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Reconsidering “Lost Manufacturing Jobs – The Effects of Imports and Increased Productivity”

In a post examining the causes of the decline in manufacturing employment over the past fifty years, I concluded, like other analysts, that although increases in imported manufactured products had caused part of the decrease, most of the drop resulted from productivity increases from automation and process improvements.  See for example: https://www.nytimes.com/2016/12/21/upshot/the-long-term-jobs-killer-is-not-china-its-automation.html. Because of the emphasis […]

Response to Lost Manufacturing Jobs – The Effects of Imports and Increased Productivity

I’d like to thank Kay Wilkie, who serves on the United States Trade Representative’s Intergovernmental Policy Advisory Committee for offering useful comments concerning my post, “Lost Manufacturing Jobs – The Effects of Imports and Increased Productivity”  Kay points out that “It would be worthwhile to carefully examine and review the aspects of international trade and investment […]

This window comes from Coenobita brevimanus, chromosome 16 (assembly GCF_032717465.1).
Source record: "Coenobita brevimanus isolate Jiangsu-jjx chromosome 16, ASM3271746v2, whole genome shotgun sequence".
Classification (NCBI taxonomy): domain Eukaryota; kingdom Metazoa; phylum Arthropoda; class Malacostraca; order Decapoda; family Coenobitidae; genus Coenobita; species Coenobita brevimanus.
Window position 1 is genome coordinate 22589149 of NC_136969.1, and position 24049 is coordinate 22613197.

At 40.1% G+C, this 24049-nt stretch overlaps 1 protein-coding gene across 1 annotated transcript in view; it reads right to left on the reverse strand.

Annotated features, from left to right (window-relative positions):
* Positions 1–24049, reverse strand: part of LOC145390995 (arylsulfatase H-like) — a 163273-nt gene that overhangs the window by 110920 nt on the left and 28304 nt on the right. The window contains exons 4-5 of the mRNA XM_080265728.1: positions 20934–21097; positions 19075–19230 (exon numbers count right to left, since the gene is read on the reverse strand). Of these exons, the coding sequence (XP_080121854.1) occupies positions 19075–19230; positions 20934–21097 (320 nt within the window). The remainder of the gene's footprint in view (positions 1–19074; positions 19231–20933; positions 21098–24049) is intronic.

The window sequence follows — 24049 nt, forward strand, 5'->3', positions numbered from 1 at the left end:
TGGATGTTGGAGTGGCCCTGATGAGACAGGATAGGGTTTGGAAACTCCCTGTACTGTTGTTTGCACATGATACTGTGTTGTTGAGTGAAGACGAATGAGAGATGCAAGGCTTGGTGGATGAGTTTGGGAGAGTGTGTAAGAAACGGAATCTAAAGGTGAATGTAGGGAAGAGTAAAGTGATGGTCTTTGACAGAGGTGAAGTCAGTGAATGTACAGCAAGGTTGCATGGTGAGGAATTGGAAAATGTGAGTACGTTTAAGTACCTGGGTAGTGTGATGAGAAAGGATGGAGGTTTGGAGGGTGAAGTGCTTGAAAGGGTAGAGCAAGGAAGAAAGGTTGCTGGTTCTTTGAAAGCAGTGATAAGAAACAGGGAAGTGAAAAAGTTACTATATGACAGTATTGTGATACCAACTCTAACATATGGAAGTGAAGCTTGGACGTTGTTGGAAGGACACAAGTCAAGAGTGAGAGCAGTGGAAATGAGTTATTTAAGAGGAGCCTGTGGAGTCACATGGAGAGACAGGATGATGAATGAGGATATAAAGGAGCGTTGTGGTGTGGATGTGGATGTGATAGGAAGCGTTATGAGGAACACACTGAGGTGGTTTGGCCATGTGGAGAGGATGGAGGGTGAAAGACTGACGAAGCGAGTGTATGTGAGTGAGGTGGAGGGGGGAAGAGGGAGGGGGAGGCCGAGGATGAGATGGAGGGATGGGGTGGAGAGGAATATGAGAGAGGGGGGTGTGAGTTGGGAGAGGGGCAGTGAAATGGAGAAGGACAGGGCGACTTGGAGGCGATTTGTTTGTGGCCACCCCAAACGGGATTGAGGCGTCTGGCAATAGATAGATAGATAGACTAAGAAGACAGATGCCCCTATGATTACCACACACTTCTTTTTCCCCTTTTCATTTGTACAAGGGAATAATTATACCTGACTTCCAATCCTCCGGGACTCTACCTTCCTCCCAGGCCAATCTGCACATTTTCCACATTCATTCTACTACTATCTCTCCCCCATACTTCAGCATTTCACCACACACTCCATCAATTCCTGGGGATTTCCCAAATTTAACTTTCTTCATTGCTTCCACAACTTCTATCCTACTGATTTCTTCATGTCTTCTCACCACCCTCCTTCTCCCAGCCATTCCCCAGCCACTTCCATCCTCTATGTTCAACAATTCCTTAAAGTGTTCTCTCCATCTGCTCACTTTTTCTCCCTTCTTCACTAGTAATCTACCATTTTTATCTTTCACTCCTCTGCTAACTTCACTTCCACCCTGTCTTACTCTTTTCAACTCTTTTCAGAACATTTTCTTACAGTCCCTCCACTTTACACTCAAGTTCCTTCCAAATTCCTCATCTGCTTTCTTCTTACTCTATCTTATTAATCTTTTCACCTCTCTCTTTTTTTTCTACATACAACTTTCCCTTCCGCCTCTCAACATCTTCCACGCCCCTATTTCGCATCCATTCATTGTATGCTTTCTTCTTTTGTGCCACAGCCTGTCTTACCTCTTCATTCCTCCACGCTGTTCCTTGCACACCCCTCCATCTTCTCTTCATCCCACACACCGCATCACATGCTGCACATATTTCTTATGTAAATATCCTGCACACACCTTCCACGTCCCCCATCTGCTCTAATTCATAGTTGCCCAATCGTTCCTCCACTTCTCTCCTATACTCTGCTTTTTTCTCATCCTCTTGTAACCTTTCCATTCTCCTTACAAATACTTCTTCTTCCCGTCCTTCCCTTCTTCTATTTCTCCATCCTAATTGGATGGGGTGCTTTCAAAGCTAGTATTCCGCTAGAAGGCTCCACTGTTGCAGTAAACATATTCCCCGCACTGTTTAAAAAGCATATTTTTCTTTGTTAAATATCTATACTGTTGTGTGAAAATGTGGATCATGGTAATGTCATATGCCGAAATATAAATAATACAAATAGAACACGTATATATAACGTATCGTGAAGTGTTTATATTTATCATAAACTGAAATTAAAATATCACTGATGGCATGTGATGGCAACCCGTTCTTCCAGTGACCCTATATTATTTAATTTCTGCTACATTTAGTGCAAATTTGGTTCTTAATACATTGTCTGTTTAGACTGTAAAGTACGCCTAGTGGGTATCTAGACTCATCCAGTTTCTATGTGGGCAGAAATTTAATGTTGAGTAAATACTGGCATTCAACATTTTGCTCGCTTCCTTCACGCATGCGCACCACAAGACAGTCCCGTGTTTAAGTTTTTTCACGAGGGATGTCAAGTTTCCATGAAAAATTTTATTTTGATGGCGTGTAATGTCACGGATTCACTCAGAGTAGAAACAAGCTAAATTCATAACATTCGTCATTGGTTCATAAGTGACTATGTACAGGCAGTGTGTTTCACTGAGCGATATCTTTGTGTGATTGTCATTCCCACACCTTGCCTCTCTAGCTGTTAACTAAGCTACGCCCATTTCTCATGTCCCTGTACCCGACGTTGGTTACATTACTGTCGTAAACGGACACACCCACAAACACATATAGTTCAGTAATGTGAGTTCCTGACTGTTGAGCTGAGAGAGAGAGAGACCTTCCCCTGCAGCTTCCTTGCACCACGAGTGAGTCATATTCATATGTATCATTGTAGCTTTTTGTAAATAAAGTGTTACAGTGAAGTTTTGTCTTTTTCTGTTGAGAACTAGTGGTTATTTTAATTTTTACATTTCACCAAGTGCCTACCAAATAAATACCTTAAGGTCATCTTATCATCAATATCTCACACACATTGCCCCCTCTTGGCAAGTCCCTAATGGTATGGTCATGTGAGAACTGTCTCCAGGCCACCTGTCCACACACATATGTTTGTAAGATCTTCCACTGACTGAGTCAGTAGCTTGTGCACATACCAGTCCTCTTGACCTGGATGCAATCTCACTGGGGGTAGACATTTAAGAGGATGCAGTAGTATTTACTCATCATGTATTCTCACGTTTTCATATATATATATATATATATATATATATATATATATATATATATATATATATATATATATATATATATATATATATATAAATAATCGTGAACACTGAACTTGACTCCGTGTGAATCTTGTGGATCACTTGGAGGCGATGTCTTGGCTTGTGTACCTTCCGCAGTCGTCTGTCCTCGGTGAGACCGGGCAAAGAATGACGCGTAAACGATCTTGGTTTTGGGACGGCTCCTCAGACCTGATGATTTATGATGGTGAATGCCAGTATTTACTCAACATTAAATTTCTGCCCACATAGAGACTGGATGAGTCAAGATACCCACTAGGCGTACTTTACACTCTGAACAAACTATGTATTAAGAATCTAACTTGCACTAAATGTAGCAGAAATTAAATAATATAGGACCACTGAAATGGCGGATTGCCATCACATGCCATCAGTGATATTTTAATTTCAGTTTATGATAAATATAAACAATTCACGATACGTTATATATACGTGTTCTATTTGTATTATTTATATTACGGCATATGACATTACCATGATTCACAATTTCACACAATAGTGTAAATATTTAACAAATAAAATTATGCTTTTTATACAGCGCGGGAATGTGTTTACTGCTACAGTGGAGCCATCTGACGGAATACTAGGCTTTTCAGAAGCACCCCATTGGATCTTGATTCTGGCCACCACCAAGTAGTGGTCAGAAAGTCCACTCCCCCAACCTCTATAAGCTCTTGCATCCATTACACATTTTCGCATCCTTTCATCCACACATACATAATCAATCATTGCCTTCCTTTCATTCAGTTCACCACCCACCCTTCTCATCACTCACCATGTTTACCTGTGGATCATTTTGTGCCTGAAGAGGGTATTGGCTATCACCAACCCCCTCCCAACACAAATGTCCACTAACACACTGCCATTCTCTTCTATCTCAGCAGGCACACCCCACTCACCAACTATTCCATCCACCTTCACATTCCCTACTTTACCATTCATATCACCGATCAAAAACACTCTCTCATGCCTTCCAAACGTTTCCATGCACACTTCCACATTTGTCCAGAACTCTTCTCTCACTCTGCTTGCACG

Lost Manufacturing Jobs – The Effects of Imports and Increased Productivity

The decline in manufacturing employment in the United States has caused a wrenching economic adjustment, as one path to relatively well paying jobs has narrowed, particularly for workers without college educations.  As the percentage of workers in our society who work in manufacturing industries decreases, and lower paying service employment has increased, wages have stagnated. […]

As Private Sector Employee Incomes Stagnate, Local Government Workers Prosper

The slow growth of worker incomes since 2000 has been the subject of intense policy and political debates.  One of the clear messages of the 2012 Presidential campaign was the call to remedy perceived distortions in world trade that have disadvantaged American workers, particularly those had in the past held jobs in manufacturing industries.  The […]